Top 7 Iconic Album Covers

Photo by Mark Solarski on Unsplash


The following list of ‘Top 7 Iconic Album Covers’ has been created with a series of core, qualifying factors in mind.  Each album has been selected based on their popularity – at the time and in the present day – how the artwork represents the artist, how striking the image is as an individual piece of art and how strongly it evokes emotion from us.  All of this equates to the level of iconic status perceived for these album covers.

With that out of the way, we hope you enjoy the list and feel free to let us know how wrong we are in the comments section at the bottom of the page!

7: ALADDIN SANE – David Bowie

Years before Usain copied the style

David Bowie was always much loved for his quirky, catchy music as well as his eccentric pop persona.  The cover for Aladdin Sane is a relatively simple yet appropriate way to capture his image for the time.  

Released in 1973, the album artwork shows David Bowie further exploring his Ziggy Stardust alter ego with styled back red hair and a lightning bolt running through his face.  There are several different stories concerning the tale behind the lightning bolt, but regardless of its background it remains a remarkably apt way of presenting David Bowie during this prolific period.  The way that the cover attracts the attention of the eye is particularly impressive.

6: ISLAND LIFE – Grace Jones

Is she really that flexible?

Grace Jones has been a centre piece for a series of categorically iconic images throughout her career, but the Island Life artwork displays an impressive aesthetic quality combined with stunning design.

The album was released in 1985 and helped to catapult Grace Jones to international stardom.  In addition, the cover itself is believed to have stamped her identity on the music scene. The boldness of such an album cover highlighted Jones’ courage in sharing her individualism and helped her to become an inspiration for many of the generation.

Though not without its controversies itself, the cover is a spectacular representation of Grace Jones and a true piece of art.  A piece of art that has been dubbed ‘credible illusion’ (because the position was not really assumed by Jones) by its photographer / graphic designer Jean Paul Goude.  The illusion displayed is incredibly clever in that it presents the artist doing something that looks realistic but flawless to the observer and fittingly adds to the icon status of Jones herself.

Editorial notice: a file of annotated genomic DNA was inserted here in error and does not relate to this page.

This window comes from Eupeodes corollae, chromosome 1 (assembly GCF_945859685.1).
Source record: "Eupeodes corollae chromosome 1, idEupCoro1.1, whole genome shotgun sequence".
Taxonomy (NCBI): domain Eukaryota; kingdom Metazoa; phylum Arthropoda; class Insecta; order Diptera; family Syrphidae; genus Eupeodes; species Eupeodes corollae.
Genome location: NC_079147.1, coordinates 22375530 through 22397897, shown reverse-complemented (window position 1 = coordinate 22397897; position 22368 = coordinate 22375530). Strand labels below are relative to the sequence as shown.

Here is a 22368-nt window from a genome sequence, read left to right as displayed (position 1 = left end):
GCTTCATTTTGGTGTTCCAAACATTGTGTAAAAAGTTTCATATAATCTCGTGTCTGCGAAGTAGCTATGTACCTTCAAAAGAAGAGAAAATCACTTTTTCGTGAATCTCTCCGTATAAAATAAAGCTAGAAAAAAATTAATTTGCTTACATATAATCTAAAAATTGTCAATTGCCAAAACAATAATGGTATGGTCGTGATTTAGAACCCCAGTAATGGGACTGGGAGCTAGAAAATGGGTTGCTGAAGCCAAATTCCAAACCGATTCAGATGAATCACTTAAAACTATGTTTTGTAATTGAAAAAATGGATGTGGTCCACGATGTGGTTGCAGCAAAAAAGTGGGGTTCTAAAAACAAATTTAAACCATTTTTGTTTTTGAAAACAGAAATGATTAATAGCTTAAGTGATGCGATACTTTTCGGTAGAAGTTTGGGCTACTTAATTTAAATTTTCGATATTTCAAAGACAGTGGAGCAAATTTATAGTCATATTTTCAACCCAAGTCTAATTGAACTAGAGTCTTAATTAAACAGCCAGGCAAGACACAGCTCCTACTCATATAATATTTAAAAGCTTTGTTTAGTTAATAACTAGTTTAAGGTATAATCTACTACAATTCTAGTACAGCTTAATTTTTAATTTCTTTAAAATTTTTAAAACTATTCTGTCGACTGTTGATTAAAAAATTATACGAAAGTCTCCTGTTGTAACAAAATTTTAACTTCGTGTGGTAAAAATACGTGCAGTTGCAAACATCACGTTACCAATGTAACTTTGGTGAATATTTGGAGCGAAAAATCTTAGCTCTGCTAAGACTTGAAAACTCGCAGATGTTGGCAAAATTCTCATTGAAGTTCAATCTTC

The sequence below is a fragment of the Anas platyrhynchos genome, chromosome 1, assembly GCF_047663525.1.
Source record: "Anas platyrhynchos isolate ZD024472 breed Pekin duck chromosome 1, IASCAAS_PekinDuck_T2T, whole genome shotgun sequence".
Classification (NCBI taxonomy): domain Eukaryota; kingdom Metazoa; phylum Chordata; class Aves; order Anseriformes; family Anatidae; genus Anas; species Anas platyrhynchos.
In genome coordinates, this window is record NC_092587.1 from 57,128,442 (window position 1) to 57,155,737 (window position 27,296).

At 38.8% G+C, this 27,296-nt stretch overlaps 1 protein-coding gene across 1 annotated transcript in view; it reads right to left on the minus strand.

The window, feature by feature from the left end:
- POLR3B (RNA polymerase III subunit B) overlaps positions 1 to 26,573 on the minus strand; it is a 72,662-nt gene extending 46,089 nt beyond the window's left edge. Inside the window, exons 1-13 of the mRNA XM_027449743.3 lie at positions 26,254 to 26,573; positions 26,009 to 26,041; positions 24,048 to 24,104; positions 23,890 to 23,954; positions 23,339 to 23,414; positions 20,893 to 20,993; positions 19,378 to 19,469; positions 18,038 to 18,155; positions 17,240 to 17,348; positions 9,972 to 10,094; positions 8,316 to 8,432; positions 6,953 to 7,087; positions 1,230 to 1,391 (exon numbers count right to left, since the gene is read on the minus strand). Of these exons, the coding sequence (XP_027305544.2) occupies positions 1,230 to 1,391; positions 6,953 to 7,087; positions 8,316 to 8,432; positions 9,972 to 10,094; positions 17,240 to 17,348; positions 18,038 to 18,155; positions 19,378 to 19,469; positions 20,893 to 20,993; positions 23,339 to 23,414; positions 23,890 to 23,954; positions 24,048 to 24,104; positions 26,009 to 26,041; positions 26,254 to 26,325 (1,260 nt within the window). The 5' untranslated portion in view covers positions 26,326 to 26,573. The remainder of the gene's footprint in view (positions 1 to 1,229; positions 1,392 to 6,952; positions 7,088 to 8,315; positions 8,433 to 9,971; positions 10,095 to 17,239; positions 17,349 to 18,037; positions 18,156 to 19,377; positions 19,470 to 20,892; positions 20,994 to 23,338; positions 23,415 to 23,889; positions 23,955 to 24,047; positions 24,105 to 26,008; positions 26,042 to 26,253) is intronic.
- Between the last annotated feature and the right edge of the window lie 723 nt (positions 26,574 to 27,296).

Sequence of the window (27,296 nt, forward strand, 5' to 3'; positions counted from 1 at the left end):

No respect for road safety

As opposed to image and complex visual art, Bob Dylan has always been a master of words.  The combination of the words lyricist and artist might make many think of Dylan and it could be argued that the artwork for his albums are highly recognisable because of the song content, as opposed to the artwork itself.

However, there is something (or many things) particularly special about the cover for ‘The Freewheelin’ Bob Dylan’.  Whilst not especially flash or clever in its set-up, the picture looks like it could be a famous scene from your favourite film of all time. The album cover captures Dylan around the time that he was becoming a global star although this would remain the only cover to feature someone else sharing his spotlight.  The romantic scene of a young couple walking arm in arm in the snow is nice on its own, but the benefit of hindsight allows us to peer at this with different goggles and wonder at the dynamic of these two people – one of which was on course to becoming one of the most iconic musicians in history.


Ben Stiller later played Paul Simonon in the hit film ‘Mystery Men’

When thinking of The Clash, most people will probably conjure up this image and start reciting the melody to London Calling in their head.  Though fans will know the depth of the band beyond this image, the opportunistically taken photo for this cover so emphatically creates an impact.

The album and accompanying artwork came at the start of a fundamental shift in music and perfectly sums up the energy and uncontrollable rage expelled through coursing rock music.  The identical font and lettering style to that used for Elvis Presley’s debut album is not only a nice nod to the previously acclaimed ‘King of Rock’ but also an ironic marker for kings of a new rock revolution.

3: LED ZEPPELIN I – Led Zeppelin

Down like a something balloon

Strangely enough, Led Zeppelin’s entry on this list signifies the first entry to exclude any band members on the cover……though it is a picture of a Zeppelin, so maybe that counts?  Regardless, this is not only their first in a series of incredible albums but also the first cover to spring to many a mind when people think of Led Zeppelin.